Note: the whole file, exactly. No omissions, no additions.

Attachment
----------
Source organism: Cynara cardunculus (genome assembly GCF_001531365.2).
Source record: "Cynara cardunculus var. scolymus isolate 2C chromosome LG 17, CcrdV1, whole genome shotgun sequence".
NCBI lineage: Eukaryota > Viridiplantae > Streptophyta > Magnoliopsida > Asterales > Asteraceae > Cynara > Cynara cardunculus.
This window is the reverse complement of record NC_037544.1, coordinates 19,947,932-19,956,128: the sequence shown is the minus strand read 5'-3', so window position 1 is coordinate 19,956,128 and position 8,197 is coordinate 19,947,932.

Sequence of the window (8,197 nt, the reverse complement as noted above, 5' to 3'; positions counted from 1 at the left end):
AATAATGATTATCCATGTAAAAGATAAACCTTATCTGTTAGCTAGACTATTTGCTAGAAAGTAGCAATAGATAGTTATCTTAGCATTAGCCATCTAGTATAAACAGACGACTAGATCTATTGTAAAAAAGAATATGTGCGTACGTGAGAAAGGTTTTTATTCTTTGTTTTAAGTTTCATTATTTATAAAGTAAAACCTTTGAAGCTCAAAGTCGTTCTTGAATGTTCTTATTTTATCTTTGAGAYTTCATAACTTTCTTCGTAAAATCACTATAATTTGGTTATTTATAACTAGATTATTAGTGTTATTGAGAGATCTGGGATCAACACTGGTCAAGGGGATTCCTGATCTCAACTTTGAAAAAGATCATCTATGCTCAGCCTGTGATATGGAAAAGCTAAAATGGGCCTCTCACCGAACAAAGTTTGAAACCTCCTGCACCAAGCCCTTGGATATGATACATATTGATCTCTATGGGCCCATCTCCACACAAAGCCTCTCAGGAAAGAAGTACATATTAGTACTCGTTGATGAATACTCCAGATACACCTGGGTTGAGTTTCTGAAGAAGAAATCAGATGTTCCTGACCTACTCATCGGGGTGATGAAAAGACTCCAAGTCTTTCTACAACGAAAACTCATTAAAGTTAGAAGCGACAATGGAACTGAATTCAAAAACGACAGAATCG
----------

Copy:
Source organism: Cynara cardunculus (genome assembly GCF_001531365.2).
Source record: "Cynara cardunculus var. scolymus isolate 2C chromosome LG 17, CcrdV1, whole genome shotgun sequence".
NCBI lineage: Eukaryota > Viridiplantae > Streptophyta > Magnoliopsida > Asterales > Asteraceae > Cynara > Cynara cardunculus.
This window is the reverse complement of record NC_037544.1, coordinates 19,947,932-19,956,128: the sequence shown is the minus strand read 5'-3', so window position 1 is coordinate 19,956,128 and position 8,197 is coordinate 19,947,932.

Sequence of the window (8,197 nt, the reverse complement as noted above, 5' to 3'; positions counted from 1 at the left end):
AATAATGATTATCCATGTAAAAGATAAACCTTATCTGTTAGCTAGACTATTTGCTAGAAAGTAGCAATAGATAGTTATCTTAGCATTAGCCATCTAGTATAAACAGACGACTAGATCTATTGTAAAAAAGAATATGTGCGTACGTGAGAAAGGTTTTTATTCTTTGTTTTAAGTTTCATTATTTATAAAGTAAAACCTTTGAAGCTCAAAGTCGTTCTTGAATGTTCTTATTTTATCTTTGAGAYTTCATAACTTTCTTCGTAAAATCACTATAATTTGGTTATTTATAACTAGATTATTAGTGTTATTGAGAGATCTGGGATCAACACTGGTCAAGGGGATTCCTGATCTCAACTTTGAAAAAGATCATCTATGCTCAGCCTGTGATATGGAAAAGCTAAAATGGGCCTCTCACCGAACAAAGTTTGAAACCTCCTGCACCAAGCCCTTGGATATGATACATATTGATCTCTATGGGCCCATCTCCACACAAAGCCTCTCAGGAAAGAAGTACATATTAGTACTCGTTGATGAATACTCCAGATACACCTGGGTTGAGTTTCTGAAGAAGAAATCAGATGTTCCTGACCTACTCATCGGGGTGATGAAAAGACTCCAAGTCTTTCTACAACGAAAACTCATTAAAGTTAGAAGCGACAATGGAACTGAATTCAAAAACGACAGAATCG